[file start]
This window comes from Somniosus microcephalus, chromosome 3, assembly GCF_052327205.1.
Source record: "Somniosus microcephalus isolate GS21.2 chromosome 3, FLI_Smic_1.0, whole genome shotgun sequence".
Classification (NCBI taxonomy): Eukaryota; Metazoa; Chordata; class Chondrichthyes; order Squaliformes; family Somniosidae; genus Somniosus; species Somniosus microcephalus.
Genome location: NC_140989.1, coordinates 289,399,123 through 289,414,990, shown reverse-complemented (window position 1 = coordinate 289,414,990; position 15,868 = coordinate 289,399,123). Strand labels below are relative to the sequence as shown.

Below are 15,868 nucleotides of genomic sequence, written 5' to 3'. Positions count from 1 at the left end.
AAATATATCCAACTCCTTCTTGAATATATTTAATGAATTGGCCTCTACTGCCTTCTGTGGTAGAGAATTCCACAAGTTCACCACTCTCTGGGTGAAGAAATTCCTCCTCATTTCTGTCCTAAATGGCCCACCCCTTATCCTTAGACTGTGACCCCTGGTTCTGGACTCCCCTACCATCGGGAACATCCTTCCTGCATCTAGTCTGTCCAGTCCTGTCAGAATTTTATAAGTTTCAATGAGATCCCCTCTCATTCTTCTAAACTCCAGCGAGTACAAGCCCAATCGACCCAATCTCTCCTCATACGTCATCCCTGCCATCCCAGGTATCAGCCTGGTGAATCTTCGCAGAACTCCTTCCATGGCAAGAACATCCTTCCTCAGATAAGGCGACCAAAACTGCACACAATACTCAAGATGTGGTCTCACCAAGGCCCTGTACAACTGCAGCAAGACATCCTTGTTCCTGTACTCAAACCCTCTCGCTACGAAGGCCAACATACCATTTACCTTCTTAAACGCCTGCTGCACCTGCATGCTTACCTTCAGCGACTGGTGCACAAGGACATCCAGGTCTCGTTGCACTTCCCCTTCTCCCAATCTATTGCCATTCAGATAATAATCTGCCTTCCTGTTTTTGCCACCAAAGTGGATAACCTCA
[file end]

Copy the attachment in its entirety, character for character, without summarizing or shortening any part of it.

This window comes from Somniosus microcephalus, chromosome 3, assembly GCF_052327205.1.
Source record: "Somniosus microcephalus isolate GS21.2 chromosome 3, FLI_Smic_1.0, whole genome shotgun sequence".
Classification (NCBI taxonomy): Eukaryota; Metazoa; Chordata; class Chondrichthyes; order Squaliformes; family Somniosidae; genus Somniosus; species Somniosus microcephalus.
Genome location: NC_140989.1, coordinates 289,399,123 through 289,414,990, shown reverse-complemented (window position 1 = coordinate 289,414,990; position 15,868 = coordinate 289,399,123). Strand labels below are relative to the sequence as shown.

Below are 15,868 nucleotides of genomic sequence, written 5' to 3'. Positions count from 1 at the left end.
AAATATATCCAACTCCTTCTTGAATATATTTAATGAATTGGCCTCTACTGCCTTCTGTGGTAGAGAATTCCACAAGTTCACCACTCTCTGGGTGAAGAAATTCCTCCTCATTTCTGTCCTAAATGGCCCACCCCTTATCCTTAGACTGTGACCCCTGGTTCTGGACTCCCCTACCATCGGGAACATCCTTCCTGCATCTAGTCTGTCCAGTCCTGTCAGAATTTTATAAGTTTCAATGAGATCCCCTCTCATTCTTCTAAACTCCAGCGAGTACAAGCCCAATCGACCCAATCTCTCCTCATACGTCATCCCTGCCATCCCAGGTATCAGCCTGGTGAATCTTCGCAGAACTCCTTCCATGGCAAGAACATCCTTCCTCAGATAAGGCGACCAAAACTGCACACAATACTCAAGATGTGGTCTCACCAAGGCCCTGTACAACTGCAGCAAGACATCCTTGTTCCTGTACTCAAACCCTCTCGCTACGAAGGCCAACATACCATTTACCTTCTTAAACGCCTGCTGCACCTGCATGCTTACCTTCAGCGACTGGTGCACAAGGACATCCAGGTCTCGTTGCACTTCCCCTTCTCCCAATCTATTGCCATTCAGATAATAATCTGCCTTCCTGTTTTTGCCACCAAAGTGGATAACCTCA